doxography Cover, Philo of Alexandria: On the Change of Names (2023) 162
ellipse Osborne, Clement of Alexandria (2010) 147
empedocles Geljon and Runia, Philo of Alexandria: On Planting: Introduction, Translation and Commentary (2019) 104
etymology Černušková, Kovacs and Plátová, Clement’s Biblical Exegesis: Proceedings of the Second Colloquium on Clement of Alexandria (2016) 104
eusebius Geljon and Runia, Philo of Alexandria: On Planting: Introduction, Translation and Commentary (2019) 104
exegesis, allegorical Černušková, Kovacs and Plátová, Clement’s Biblical Exegesis: Proceedings of the Second Colloquium on Clement of Alexandria (2016) 104
exegesis, spiritual Černušková, Kovacs and Plátová, Clement’s Biblical Exegesis: Proceedings of the Second Colloquium on Clement of Alexandria (2016) 104
exegesis Černušková, Kovacs and Plátová, Clement’s Biblical Exegesis: Proceedings of the Second Colloquium on Clement of Alexandria (2016) 104
exegetical debates/conversations, strategies Černušková, Kovacs and Plátová, Clement’s Biblical Exegesis: Proceedings of the Second Colloquium on Clement of Alexandria (2016) 104
exile\u2002 Luther Hartog and Wilde, Jewish, Christian, and Muslim Travel Experiences: 3rd century BCE – 8th century CE (2024) 149
exposition of the law Cover, Philo of Alexandria: On the Change of Names (2023) 160, 162
father Novenson, Monotheism and Christology in Greco-Roman Antiquity (2020) 270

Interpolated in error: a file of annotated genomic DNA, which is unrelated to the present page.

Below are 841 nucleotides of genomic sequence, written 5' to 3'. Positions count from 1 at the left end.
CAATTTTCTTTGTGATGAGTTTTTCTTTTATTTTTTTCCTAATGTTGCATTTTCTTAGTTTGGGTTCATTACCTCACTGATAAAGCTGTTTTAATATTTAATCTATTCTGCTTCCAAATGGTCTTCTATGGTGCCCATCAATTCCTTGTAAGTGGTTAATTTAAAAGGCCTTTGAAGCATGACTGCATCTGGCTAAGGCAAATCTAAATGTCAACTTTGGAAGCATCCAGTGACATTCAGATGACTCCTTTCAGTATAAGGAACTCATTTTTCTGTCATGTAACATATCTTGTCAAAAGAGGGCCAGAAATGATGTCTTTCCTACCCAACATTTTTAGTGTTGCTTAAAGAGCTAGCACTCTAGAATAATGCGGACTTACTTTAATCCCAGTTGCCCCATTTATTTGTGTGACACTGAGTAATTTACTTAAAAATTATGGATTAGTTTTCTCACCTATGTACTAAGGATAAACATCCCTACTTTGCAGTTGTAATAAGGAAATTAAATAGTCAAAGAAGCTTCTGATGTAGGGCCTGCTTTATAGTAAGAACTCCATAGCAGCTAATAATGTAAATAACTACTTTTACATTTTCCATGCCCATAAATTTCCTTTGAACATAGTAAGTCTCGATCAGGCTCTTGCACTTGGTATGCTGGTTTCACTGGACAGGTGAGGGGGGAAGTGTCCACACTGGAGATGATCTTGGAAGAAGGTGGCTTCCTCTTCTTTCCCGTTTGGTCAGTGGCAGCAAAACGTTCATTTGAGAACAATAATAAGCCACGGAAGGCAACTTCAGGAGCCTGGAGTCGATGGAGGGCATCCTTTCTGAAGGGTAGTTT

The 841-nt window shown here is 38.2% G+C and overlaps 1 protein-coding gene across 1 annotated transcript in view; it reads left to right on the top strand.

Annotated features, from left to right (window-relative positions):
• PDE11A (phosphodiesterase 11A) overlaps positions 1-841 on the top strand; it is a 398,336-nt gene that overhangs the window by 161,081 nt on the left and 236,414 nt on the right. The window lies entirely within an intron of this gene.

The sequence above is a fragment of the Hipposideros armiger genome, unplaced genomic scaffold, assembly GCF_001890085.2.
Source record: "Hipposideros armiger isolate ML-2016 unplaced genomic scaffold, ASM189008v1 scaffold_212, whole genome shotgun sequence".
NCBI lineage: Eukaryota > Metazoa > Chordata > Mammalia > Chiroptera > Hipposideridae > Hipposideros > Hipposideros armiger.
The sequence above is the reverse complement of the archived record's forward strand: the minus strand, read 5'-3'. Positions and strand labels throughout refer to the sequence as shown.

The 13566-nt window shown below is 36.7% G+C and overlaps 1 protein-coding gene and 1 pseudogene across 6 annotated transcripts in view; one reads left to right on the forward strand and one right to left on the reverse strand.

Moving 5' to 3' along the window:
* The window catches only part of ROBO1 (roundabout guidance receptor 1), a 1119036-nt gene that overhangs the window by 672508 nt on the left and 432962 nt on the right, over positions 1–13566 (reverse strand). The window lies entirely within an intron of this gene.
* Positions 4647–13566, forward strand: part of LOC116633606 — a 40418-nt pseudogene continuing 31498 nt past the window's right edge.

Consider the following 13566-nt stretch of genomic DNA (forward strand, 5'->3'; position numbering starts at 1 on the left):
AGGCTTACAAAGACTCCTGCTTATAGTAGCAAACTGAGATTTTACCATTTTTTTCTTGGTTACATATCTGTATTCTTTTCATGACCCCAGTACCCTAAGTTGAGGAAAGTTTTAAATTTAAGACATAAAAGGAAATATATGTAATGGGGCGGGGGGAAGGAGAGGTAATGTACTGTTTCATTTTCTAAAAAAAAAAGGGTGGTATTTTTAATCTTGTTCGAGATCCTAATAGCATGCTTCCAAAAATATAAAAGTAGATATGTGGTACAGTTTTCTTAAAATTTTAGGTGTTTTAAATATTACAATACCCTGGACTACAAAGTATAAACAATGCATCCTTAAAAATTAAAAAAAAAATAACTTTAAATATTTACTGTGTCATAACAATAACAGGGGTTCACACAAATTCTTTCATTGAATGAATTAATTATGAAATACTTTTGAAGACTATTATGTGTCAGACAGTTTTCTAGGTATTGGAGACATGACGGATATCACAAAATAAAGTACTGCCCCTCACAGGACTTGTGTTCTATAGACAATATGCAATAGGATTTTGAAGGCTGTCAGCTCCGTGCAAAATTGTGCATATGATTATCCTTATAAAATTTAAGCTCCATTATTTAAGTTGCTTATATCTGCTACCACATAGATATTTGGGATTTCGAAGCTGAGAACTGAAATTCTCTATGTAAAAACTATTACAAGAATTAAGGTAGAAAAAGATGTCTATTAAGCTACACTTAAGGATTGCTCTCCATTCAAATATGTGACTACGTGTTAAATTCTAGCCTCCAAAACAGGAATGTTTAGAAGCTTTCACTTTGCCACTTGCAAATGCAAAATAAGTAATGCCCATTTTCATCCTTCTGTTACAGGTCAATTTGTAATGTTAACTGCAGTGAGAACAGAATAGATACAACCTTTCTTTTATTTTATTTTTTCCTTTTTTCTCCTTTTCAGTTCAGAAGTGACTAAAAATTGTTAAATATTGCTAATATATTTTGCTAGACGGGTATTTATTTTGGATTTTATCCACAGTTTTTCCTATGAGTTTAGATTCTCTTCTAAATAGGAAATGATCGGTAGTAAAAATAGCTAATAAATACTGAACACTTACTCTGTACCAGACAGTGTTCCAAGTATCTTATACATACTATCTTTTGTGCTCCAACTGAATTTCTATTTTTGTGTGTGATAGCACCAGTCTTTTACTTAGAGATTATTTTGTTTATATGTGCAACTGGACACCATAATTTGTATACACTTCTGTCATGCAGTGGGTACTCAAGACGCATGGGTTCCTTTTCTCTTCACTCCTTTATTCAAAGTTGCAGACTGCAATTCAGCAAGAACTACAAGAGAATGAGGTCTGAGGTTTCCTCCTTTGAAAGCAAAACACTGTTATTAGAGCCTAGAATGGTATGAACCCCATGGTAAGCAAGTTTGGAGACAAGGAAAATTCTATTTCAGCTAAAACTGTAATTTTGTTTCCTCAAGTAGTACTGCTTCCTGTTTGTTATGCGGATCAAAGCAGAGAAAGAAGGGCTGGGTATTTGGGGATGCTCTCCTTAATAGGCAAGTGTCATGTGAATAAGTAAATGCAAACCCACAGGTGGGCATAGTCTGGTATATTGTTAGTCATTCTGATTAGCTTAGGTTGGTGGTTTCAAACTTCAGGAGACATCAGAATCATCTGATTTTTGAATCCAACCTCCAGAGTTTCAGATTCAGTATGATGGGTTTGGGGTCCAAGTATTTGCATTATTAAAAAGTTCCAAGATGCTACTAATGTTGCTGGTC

figures of speech, chiasmus Geljon and Runia, Philo of Alexandria: On Planting: Introduction, Translation and Commentary (2019) 104
gnostic, gnosticism Novenson, Monotheism and Christology in Greco-Roman Antiquity (2020) 270
god, as unmoved mover McDonough, Christ as Creator: Origins of a New Testament Doctrine (2009) 138, 139
god, father Geljon and Runia, Philo of Alexandria: On Planting: Introduction, Translation and Commentary (2019) 104
god, maker Geljon and Runia, Philo of Alexandria: On Planting: Introduction, Translation and Commentary (2019) 104
gospel of john, johannine epistemology Luther Hartog and Wilde, Jewish, Christian, and Muslim Travel Experiences: 3rd century BCE – 8th century CE (2024) 149
gospel of john, johannine travel Luther Hartog and Wilde, Jewish, Christian, and Muslim Travel Experiences: 3rd century BCE – 8th century CE (2024) 149
greece, greek Novenson, Monotheism and Christology in Greco-Roman Antiquity (2020) 270
greek (language) Černušková, Kovacs and Plátová, Clement’s Biblical Exegesis: Proceedings of the Second Colloquium on Clement of Alexandria (2016) 104
heaven Novenson, Monotheism and Christology in Greco-Roman Antiquity (2020) 270
heaven\u2002 Luther Hartog and Wilde, Jewish, Christian, and Muslim Travel Experiences: 3rd century BCE – 8th century CE (2024) 149
homer Cover, Philo of Alexandria: On the Change of Names (2023) 161; Geljon and Runia, Philo of Alexandria: On Planting: Introduction, Translation and Commentary (2019) 104
homomensura Cover, Philo of Alexandria: On the Change of Names (2023) 161
image, of god McDonough, Christ as Creator: Origins of a New Testament Doctrine (2009) 139
jacob Cover, Philo of Alexandria: On the Change of Names (2023) 162
jewish, authors Černušková, Kovacs and Plátová, Clement’s Biblical Exegesis: Proceedings of the Second Colloquium on Clement of Alexandria (2016) 104
johannes damascenus Geljon and Runia, Philo of Alexandria: On Planting: Introduction, Translation and Commentary (2019) 104
journey, spiritual journey Luther Hartog and Wilde, Jewish, Christian, and Muslim Travel Experiences: 3rd century BCE – 8th century CE (2024) 149
knowledge\u2002 Luther Hartog and Wilde, Jewish, Christian, and Muslim Travel Experiences: 3rd century BCE – 8th century CE (2024) 149
logos, in philo McDonough, Christ as Creator: Origins of a New Testament Doctrine (2009) 138
logos of god Geljon and Runia, Philo of Alexandria: On Planting: Introduction, Translation and Commentary (2019) 104
mediation McDonough, Christ as Creator: Origins of a New Testament Doctrine (2009) 138, 139